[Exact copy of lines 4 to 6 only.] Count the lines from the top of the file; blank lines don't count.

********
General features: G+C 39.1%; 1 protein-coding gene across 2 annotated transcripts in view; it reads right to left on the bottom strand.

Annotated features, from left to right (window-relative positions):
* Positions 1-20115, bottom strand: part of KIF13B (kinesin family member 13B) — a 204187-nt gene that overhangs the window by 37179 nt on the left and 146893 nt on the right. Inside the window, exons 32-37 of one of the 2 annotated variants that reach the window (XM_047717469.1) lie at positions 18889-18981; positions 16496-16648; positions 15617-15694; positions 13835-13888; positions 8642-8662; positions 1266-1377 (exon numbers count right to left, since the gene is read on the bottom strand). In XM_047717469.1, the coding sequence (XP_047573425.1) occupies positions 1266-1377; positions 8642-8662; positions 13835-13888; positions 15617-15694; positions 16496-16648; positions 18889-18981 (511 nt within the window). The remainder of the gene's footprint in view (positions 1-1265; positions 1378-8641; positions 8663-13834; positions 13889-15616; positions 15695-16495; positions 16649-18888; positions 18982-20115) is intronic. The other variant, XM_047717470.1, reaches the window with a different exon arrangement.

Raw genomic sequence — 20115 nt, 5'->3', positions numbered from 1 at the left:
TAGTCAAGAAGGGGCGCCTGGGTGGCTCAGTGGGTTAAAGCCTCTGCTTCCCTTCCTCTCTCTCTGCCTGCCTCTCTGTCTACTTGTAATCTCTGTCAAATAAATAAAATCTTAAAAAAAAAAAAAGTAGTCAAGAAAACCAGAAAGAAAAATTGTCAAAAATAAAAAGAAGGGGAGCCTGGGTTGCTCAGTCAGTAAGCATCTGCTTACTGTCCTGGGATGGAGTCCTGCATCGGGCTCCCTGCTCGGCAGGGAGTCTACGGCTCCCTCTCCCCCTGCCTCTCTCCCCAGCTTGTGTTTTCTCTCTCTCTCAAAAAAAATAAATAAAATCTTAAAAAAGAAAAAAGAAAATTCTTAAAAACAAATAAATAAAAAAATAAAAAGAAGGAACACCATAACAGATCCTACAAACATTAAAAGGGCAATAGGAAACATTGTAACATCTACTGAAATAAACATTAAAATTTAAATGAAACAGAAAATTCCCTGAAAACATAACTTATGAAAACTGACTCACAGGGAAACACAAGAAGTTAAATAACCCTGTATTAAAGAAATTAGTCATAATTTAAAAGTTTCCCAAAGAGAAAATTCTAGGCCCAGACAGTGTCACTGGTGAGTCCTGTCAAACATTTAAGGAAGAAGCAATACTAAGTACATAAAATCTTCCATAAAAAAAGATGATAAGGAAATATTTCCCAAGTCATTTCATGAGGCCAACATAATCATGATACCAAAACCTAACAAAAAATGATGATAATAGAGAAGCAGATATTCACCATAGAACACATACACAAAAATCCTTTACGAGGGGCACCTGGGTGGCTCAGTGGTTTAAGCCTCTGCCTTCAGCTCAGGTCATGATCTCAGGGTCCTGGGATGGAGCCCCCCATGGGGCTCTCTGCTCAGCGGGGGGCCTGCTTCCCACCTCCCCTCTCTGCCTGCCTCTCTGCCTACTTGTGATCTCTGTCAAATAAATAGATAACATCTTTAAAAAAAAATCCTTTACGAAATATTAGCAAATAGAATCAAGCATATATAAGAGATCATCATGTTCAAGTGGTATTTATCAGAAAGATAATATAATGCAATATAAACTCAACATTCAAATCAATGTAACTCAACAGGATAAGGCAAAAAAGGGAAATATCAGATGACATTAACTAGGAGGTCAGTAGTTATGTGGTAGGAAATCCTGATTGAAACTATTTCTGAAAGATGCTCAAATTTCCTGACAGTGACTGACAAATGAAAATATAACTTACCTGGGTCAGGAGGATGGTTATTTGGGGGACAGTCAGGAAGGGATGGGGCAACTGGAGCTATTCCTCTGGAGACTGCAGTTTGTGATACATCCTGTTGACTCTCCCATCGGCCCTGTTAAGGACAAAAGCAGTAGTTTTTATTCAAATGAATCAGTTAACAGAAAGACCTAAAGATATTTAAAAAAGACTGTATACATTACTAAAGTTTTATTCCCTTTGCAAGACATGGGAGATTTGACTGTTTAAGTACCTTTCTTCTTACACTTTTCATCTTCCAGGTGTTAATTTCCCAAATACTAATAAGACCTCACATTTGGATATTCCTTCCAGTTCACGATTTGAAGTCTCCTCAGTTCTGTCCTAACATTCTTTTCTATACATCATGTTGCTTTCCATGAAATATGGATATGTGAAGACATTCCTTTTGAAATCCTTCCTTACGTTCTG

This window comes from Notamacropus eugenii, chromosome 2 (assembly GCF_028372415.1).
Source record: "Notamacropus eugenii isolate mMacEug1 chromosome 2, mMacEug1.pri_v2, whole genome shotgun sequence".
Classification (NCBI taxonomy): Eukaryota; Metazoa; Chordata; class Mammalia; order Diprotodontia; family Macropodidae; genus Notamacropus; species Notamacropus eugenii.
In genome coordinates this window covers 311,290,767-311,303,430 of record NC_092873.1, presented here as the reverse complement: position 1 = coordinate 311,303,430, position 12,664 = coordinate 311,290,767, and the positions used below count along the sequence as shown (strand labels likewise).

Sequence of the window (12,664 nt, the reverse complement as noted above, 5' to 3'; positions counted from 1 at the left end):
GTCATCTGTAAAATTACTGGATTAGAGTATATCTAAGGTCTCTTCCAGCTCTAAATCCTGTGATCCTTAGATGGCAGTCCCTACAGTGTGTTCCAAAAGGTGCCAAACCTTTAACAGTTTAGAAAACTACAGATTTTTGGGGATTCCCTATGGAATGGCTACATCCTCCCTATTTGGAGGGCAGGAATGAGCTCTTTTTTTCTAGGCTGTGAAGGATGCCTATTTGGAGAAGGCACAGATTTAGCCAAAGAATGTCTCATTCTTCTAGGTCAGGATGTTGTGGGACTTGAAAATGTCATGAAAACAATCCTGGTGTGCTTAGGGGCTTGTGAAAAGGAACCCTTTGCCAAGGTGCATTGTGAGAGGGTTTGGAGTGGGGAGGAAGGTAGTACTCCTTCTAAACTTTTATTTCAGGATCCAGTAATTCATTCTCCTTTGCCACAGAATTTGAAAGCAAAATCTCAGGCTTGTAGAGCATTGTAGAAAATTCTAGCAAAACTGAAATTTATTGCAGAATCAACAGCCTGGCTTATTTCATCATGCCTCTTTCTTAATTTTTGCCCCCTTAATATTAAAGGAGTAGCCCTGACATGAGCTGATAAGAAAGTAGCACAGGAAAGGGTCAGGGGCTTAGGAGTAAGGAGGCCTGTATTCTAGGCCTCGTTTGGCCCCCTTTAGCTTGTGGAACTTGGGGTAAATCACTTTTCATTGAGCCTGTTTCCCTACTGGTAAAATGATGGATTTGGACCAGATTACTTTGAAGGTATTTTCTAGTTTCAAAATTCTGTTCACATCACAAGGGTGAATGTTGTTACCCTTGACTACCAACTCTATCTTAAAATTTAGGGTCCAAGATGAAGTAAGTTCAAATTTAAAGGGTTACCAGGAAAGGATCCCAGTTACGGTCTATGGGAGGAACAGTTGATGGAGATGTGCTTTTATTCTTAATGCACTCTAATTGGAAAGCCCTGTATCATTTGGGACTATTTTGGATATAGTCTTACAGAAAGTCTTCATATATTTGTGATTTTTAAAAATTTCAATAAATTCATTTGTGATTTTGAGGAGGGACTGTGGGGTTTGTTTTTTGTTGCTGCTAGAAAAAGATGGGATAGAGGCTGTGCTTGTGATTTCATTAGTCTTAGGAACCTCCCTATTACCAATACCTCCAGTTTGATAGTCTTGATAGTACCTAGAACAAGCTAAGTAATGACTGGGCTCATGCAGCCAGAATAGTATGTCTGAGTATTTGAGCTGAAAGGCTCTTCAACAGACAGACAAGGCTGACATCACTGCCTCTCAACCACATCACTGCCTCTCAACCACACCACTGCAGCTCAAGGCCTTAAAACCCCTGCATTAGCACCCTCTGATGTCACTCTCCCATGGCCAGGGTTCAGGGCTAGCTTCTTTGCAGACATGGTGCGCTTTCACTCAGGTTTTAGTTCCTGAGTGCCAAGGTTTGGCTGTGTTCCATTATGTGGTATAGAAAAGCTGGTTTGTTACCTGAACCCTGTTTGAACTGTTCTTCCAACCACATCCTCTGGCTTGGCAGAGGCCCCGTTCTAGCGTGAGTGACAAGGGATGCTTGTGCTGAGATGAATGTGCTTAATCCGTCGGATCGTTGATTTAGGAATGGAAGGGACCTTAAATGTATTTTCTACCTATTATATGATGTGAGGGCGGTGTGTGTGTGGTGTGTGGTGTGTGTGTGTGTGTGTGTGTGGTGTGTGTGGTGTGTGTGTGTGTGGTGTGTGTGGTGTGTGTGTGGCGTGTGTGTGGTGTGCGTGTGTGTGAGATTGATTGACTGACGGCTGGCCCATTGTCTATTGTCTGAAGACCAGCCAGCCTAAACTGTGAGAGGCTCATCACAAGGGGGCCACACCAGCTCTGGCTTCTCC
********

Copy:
Raw genomic sequence — 20115 nt, 5'->3', positions numbered from 1 at the left:
TAGTCAAGAAGGGGCGCCTGGGTGGCTCAGTGGGTTAAAGCCTCTGCTTCCCTTCCTCTCTCTCTGCCTGCCTCTCTGTCTACTTGTAATCTCTGTCAAATAAATAAAATCTTAAAAAAAAAAAAAGTAGTCAAGAAAACCAGAAAGAAAAATTGTCAAAAATAAAAAGAAGGGGAGCCTGGGTTGCTCAGTCAGTAAGCATCTGCTTACTGTCCTGGGATGGAGTCCTGCATCGGGCTCCCTGCTCGGCAGGGAGTCTACGGCTCCCTCTCCCCCTGCCTCTCTCCCCAGCTTGTGTTTTCTCTCTCTCTCAAAAAAAATAAATAAAATCTTAAAAAAGAAAAAAGAAAATTCTTAAAAACAAATAAATAAAAAAATAAAAAGAAGGAACACCATAACAGATCCTACAAACATTAAAAGGGCAATAGGAAACATTGTAACATCTACTGAAATAAACATTAAAATTTAAATGAAACAGAAAATTCCCTGAAAACATAACTTATGAAAACTGACTCACAGGGAAACACAAGAAGTTAAATAACCCTGTATTAAAGAAATTAGTCATAATTTAAAAGTTTCCCAAAGAGAAAATTCTAGGCCCAGACAGTGTCACTGGTGAGTCCTGTCAAACATTTAAGGAAGAAGCAATACTAAGTACATAAAATCTTCCATAAAAAAAGATGATAAGGAAATATTTCCCAAGTCATTTCATGAGGCCAACATAATCATGATACCAAAACCTAACAAAAAATGATGATAATAGAGAAGCAGATATTCACCATAGAACACATACACAAAAATCCTTTACGAGGGGCACCTGGGTGGCTCAGTGGTTTAAGCCTCTGCCTTCAGCTCAGGTCATGATCTCAGGGTCCTGGGATGGAGCCCCCCATGGGGCTCTCTGCTCAGCGGGGGGCCTGCTTCCCACCTCCCCTCTCTGCCTGCCTCTCTGCCTACTTGTGATCTCTGTCAAATAAATAGATAACATCTTTAAAAAAAAATCCTTTACGAAATATTAGCAAATAGAATCAAGCATATATAAGAGATCATCATGTTCAAGTGGTATTTATCAGAAAGATAATATAATGCAATATAAACTCAACATTCAAATCAATGTAACTCAACAGGATAAGGCAAAAAAGGGAAATATCAGATGACATTAACTAGGAGGTCAGTAGTTATGTGGTAGGAAATCCTGATTGAAACTATTTCTGAAAGATGCTCAAATTTCCTGACAGTGACTGACAAATGAAAATATAACTTACCTGGGTCAGGAGGATGGTTATTTGGGGGACAGTCAGGAAGGGATGGGGCAACTGGAGCTATTCCTCTGGAGACTGCAGTTTGTGATACATCCTGTTGACTCTCCCATCGGCCCTGTTAAGGACAAAAGCAGTAGTTTTTATTCAAATGAATCAGTTAACAGAAAGACCTAAAGATATTTAAAAAAGACTGTATACATTACTAAAGTTTTATTCCCTTTGCAAGACATGGGAGATTTGACTGTTTAAGTACCTTTCTTCTTACACTTTTCATCTTCCAGGTGTTAATTTCCCAAATACTAATAAGACCTCACATTTGGATATTCCTTCCAGTTCACGATTTGAAGTCTCCTCAGTTCTGTCCTAACATTCTTTTCTATACATCATGTTGCTTTCCATGAAATATGGATATGTGAAGACATTCCTTTTGAAATCCTTCCTTACGTTCTG

This window comes from Notamacropus eugenii, chromosome 2 (assembly GCF_028372415.1).